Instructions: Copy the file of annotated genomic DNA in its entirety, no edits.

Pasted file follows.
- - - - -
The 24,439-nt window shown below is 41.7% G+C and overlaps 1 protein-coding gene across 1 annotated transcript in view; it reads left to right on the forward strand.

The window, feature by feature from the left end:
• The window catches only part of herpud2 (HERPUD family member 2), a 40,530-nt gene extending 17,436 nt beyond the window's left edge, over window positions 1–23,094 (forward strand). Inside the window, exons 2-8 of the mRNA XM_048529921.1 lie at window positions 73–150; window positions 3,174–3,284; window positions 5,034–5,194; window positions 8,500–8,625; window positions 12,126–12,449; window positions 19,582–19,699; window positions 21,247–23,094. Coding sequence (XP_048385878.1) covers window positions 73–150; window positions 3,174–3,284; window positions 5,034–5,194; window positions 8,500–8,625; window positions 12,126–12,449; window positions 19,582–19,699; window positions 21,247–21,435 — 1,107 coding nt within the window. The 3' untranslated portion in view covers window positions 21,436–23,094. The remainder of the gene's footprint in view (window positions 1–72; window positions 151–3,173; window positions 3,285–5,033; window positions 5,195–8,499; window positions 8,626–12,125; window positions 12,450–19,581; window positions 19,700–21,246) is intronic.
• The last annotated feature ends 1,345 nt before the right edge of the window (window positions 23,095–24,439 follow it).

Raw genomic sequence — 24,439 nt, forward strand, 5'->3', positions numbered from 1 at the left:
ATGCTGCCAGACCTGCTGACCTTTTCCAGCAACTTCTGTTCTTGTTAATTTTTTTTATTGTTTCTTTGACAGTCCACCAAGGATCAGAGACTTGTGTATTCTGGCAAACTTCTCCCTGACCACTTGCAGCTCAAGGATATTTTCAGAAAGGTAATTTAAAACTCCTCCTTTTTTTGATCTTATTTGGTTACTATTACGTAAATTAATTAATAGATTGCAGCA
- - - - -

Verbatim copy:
The 24,439-nt window shown below is 41.7% G+C and overlaps 1 protein-coding gene across 1 annotated transcript in view; it reads left to right on the forward strand.

The window, feature by feature from the left end:
• The window catches only part of herpud2 (HERPUD family member 2), a 40,530-nt gene extending 17,436 nt beyond the window's left edge, over window positions 1–23,094 (forward strand). Inside the window, exons 2-8 of the mRNA XM_048529921.1 lie at window positions 73–150; window positions 3,174–3,284; window positions 5,034–5,194; window positions 8,500–8,625; window positions 12,126–12,449; window positions 19,582–19,699; window positions 21,247–23,094. Coding sequence (XP_048385878.1) covers window positions 73–150; window positions 3,174–3,284; window positions 5,034–5,194; window positions 8,500–8,625; window positions 12,126–12,449; window positions 19,582–19,699; window positions 21,247–21,435 — 1,107 coding nt within the window. The 3' untranslated portion in view covers window positions 21,436–23,094. The remainder of the gene's footprint in view (window positions 1–72; window positions 151–3,173; window positions 3,285–5,033; window positions 5,195–8,499; window positions 8,626–12,125; window positions 12,450–19,581; window positions 19,700–21,246) is intronic.
• The last annotated feature ends 1,345 nt before the right edge of the window (window positions 23,095–24,439 follow it).

Raw genomic sequence — 24,439 nt, forward strand, 5'->3', positions numbered from 1 at the left:
ATGCTGCCAGACCTGCTGACCTTTTCCAGCAACTTCTGTTCTTGTTAATTTTTTTTATTGTTTCTTTGACAGTCCACCAAGGATCAGAGACTTGTGTATTCTGGCAAACTTCTCCCTGACCACTTGCAGCTCAAGGATATTTTCAGAAAGGTAATTTAAAACTCCTCCTTTTTTTGATCTTATTTGGTTACTATTACGTAAATTAATTAATAGATTGCAGCA